NF-Fail by Martin Lockett
The NFL has easily been America’s favorite pastime for the past couple decades. The Superbowl is by far the largest televised, most profitable sporting event every year, and its players offer the greatest athleticism and skillset in the sport around the world. We love our football, but we cannot tolerate the players we love to watch display personal opinions on the platform they built. Shut up, play football, and entertain us!
The NFL is a private corporation that is free to do what it pleases so long as it operates within the United States constitution — fair enough. When its owners voted to now sanction players with a fine for kneeling during the national anthem in protest of a flag that doesn’t represent a “land of the free and home of the brave” for millions of its marginalized citizens, it’s well within its right to do so. But what message does that send to those players and the millions of black and brown people they are kneeling for who suffer from police brutality with impunity? What message does it also send to those who wish to maintain this abhorrent status quo of bias and unmitigated prejudice that permeates our penal system, education system, and unfair employment practices? I’ll tell you what the message is to both groups: none of those issues matter; all that matters is that you players perform at a high level, entertain our country, and be quiet.
Remember when I said the NFL has a right to do anything they want as a private corporation as long as no constitutional rights are trampled on? I’m referring to the same constitution that also protects one’s right to freedom of speech. Now, before I get lambasted by those constitutional experts out there, let me explicitly say I understand the difference between one being sanctioned by their employer and one facing penalty by the government for their peaceful protest. I’m not asserting that the players’ rights are being violated — they are not. But when they take a knee to peacefully protest injustices occuring in this country they love, are they not acting within the spirit of the First Amendment? Are they not exercising their civic right — and many would argue a duty with such a large stage at their disposal — to protest in the manner the constitution encourages when they feel aggrieved? Oh, this only applies when it doesn’t infringe on our Sunday afternoon entertainment? I’m sorry, I failed to read that portion in the constitution – it must be in the fine print section of the First Amendment.
Granted, I understand with all the political backlash and public outcry from those who, frankly, are not subjected to being beaten and killed on a daily basis for the mere color of their skin, the NFL felt the pressure to do something. And they could have done many things — other than what they did last week in an attempt to silence their employees and ignore the critical issues that plague our society daily. They could have met with the players and come to a compromise to alleviate the issue. They could have partnered with the players’ initiatives to address some of the issues the players care deeply about. They could have hosted a solutions-oriented forum that included many who have an interest in the subject, then put forth some of the capital from their massive account (the commissioner makes 40 million a year!) to fund some of the smartest solutions-oriented initiatives. Instead, they ruled with the iron fist that most powerful entities do when they want to silence an “unruly bunch” who dare to make their audience or clientele uncomfortable in order to make a valid point.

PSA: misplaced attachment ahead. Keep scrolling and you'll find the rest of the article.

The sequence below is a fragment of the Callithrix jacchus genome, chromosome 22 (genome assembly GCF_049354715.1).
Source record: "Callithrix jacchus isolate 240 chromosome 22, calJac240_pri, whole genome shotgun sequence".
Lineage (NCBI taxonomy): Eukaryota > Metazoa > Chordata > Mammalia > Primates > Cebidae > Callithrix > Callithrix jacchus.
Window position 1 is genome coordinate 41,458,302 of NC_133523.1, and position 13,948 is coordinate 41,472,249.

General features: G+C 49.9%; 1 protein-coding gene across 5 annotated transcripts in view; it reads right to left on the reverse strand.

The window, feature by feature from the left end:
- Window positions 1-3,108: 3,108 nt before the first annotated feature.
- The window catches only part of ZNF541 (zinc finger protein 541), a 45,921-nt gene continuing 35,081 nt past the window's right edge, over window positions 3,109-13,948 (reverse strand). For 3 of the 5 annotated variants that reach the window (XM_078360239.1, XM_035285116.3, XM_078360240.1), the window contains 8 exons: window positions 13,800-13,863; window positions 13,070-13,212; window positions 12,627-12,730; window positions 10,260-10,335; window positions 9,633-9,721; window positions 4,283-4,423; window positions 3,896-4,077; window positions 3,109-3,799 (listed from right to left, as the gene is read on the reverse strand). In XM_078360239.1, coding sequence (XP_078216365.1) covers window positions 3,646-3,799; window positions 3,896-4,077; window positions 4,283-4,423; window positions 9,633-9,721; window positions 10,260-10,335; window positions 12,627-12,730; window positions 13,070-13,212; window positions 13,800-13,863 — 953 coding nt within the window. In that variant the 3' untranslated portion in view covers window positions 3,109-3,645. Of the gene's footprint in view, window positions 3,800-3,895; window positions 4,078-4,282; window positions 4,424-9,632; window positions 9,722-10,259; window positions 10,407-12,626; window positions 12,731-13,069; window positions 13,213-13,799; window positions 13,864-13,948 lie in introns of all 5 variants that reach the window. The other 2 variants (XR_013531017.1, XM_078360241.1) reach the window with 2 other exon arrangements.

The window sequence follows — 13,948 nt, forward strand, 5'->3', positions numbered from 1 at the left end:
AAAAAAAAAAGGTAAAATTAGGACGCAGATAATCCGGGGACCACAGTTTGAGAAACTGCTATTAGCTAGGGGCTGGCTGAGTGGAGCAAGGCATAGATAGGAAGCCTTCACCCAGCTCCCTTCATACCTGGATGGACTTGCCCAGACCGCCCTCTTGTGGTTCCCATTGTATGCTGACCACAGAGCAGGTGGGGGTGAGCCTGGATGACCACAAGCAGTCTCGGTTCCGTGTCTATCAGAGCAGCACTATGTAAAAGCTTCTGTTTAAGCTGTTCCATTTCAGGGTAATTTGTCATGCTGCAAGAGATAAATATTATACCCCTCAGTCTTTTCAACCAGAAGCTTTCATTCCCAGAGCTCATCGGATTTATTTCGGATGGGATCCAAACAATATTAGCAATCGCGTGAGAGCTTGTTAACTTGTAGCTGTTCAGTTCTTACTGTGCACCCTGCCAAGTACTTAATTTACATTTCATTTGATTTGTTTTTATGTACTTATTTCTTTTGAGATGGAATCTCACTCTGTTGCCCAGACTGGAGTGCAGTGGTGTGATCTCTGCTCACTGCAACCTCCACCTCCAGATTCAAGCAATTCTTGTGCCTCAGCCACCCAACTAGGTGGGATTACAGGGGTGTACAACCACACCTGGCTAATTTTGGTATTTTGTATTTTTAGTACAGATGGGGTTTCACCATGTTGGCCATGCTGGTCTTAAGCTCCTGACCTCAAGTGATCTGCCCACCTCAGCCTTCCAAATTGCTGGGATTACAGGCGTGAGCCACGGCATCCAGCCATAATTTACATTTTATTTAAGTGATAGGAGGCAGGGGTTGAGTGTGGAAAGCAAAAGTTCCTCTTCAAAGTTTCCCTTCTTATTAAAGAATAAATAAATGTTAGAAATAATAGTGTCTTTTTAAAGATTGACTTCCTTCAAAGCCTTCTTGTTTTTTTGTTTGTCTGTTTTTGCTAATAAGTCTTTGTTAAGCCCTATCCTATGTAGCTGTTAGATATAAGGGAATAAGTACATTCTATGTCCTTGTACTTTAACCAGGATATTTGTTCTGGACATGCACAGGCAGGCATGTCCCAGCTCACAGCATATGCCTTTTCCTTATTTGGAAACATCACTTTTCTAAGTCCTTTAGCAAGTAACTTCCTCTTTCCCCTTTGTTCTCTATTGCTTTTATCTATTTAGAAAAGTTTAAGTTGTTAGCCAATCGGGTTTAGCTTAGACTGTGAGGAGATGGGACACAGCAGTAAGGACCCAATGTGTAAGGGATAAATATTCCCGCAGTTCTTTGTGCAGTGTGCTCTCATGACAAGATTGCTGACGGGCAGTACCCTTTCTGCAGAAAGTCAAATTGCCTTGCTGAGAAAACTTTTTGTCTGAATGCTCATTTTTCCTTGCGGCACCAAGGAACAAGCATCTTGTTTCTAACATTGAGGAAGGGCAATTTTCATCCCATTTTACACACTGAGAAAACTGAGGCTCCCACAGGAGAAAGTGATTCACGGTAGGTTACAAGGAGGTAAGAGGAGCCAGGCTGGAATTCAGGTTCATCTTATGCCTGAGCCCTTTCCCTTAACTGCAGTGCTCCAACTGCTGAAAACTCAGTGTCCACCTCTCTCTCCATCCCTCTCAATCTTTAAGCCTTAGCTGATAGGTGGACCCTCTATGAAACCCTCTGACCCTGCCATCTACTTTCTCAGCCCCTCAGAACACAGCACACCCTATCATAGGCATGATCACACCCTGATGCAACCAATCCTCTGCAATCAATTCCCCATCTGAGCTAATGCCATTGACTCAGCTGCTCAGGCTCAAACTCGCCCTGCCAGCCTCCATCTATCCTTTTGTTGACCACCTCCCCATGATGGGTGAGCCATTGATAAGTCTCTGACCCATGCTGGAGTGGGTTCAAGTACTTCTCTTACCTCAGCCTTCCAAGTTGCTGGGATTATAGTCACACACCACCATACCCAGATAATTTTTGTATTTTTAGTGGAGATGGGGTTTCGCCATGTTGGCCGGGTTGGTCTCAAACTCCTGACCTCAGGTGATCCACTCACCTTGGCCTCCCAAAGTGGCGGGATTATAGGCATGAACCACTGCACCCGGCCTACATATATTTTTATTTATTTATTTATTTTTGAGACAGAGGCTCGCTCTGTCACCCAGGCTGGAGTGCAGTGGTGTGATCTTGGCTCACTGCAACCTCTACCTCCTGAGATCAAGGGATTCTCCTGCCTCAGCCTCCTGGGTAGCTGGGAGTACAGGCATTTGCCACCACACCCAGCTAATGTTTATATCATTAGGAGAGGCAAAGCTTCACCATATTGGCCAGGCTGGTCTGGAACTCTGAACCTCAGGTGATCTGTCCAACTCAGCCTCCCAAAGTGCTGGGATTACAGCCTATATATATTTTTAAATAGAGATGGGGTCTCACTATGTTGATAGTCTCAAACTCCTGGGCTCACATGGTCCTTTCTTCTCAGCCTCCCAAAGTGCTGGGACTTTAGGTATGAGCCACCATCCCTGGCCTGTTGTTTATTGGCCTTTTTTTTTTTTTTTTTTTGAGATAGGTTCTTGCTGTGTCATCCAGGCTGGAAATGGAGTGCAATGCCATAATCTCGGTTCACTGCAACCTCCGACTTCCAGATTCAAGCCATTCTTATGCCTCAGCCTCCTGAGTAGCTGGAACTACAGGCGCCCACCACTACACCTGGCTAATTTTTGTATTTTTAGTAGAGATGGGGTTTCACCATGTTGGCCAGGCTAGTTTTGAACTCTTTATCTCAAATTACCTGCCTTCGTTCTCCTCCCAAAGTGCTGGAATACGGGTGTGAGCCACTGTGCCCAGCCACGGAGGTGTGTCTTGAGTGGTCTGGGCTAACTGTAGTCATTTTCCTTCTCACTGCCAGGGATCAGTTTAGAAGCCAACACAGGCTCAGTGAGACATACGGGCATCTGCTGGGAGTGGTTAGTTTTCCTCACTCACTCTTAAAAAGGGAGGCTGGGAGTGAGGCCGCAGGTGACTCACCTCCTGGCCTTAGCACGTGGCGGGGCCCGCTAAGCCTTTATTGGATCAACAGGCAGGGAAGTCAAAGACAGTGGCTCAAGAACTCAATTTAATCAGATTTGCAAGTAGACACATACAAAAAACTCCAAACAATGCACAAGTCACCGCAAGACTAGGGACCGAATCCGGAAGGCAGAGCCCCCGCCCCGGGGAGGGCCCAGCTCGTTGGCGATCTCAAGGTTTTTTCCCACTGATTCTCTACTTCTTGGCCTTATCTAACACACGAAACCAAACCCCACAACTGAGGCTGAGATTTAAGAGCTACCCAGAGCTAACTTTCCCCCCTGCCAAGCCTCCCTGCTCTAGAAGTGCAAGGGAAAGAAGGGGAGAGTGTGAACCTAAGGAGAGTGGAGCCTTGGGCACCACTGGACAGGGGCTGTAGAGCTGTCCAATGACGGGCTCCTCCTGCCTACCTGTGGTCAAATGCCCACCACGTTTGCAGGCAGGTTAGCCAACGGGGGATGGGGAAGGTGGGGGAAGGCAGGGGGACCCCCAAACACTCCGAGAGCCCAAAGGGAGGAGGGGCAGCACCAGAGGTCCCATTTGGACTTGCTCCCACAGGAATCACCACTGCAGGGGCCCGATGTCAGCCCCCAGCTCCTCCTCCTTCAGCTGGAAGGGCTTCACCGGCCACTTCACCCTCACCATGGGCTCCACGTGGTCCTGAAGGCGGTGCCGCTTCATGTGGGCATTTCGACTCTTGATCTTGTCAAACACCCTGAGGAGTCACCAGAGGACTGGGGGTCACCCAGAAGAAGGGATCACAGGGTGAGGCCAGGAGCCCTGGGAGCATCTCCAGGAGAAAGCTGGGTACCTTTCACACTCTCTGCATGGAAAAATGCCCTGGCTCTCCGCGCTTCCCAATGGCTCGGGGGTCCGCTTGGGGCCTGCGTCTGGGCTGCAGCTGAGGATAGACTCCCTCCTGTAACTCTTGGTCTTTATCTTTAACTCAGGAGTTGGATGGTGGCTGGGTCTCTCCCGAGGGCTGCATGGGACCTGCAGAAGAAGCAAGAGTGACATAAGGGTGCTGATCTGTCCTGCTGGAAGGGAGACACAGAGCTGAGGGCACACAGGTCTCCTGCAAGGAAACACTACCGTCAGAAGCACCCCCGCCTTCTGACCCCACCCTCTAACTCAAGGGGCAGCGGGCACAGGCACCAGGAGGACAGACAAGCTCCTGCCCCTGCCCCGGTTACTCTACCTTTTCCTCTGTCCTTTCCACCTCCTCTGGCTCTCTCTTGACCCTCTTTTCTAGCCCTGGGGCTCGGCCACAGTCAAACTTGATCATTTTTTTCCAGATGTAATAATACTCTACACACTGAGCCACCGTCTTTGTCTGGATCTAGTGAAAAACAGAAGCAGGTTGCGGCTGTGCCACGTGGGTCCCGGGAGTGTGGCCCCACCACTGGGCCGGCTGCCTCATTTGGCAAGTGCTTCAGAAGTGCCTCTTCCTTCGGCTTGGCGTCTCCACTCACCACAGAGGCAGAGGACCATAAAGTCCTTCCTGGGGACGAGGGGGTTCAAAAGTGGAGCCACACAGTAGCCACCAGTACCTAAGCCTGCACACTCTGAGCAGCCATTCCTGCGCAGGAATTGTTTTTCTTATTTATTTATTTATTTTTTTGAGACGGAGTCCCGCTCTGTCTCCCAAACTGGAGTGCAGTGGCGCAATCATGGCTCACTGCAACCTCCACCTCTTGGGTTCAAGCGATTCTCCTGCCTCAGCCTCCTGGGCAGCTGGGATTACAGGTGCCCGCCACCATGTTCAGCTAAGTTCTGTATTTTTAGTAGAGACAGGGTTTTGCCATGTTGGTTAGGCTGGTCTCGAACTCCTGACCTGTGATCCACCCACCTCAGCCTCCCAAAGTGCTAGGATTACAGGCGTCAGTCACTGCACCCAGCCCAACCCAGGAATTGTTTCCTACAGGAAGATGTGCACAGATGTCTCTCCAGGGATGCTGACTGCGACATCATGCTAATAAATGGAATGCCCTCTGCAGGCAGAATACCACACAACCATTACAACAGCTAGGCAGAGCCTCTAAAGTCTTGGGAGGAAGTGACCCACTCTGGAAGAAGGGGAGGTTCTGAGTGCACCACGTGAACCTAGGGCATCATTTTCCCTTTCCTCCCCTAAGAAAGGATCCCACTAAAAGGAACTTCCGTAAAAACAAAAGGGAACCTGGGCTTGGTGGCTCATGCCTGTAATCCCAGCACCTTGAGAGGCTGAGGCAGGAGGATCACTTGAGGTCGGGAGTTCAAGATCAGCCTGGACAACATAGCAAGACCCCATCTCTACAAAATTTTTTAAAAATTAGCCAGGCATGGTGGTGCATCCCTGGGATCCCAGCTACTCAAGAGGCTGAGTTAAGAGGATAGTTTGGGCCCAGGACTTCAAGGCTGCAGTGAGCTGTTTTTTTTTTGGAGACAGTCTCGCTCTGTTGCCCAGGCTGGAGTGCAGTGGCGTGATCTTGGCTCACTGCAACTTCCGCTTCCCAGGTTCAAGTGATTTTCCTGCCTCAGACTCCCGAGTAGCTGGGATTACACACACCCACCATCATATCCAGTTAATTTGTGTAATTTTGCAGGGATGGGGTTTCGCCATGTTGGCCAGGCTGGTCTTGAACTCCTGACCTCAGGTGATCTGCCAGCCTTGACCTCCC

I purposely did not assert whether I personally think the form of protest is agreeable, proper, or preferable — that’s not my point. I will also not entertain the argument that the players are purportedly disrespecting the military by taking a knee — I have no interest in that either. I am merely stating that what the NFL did last week in changing its policy to sanction its players for kneeling in protest during the national anthem was a contradiction of the principles it claims to uphold: inclusiveness, equality, fairness, and many more ideals that apparently are easier to espouse than to practice. Instead of acknowledging their employee’s grievances and working collaboratively with them to find solutions, it jettisoned all its supposed values and deferred to the use of punishment to suppress the First Amendment right of its players. With so many alternative options and plentiful resources at its disposal, the NFL failed to explore any of them. It failed to treat its employees like citizens; it failed to rise above the pressure from those who will oppose change at all cost; it failed to exemplify the values and principles it claims to operate under; and it failed to exercise the same leadership it expects its players to uphold on and off the field.
In 2013 Martin L. Lockett published his memoir, Palpable Irony: Losing my freedom to find my purpose, and more recently his second book, My Prison Life, a Blogger’s Insights from the Inside. During his incarceration, he has earned a Certificate of Human Services from Louisiana State University, AA from Indiana University, BS in Sociology from Colorado State University – Pueblo, and an MS in Psychology from California Coast University. He continues to tutor in the GED program at the Oregon State Correctional Institution in Salem, Oregon, and co-facilitates an impaired driver victims impact panel. He aspires to counsel adolescents who struggle with substance abuse.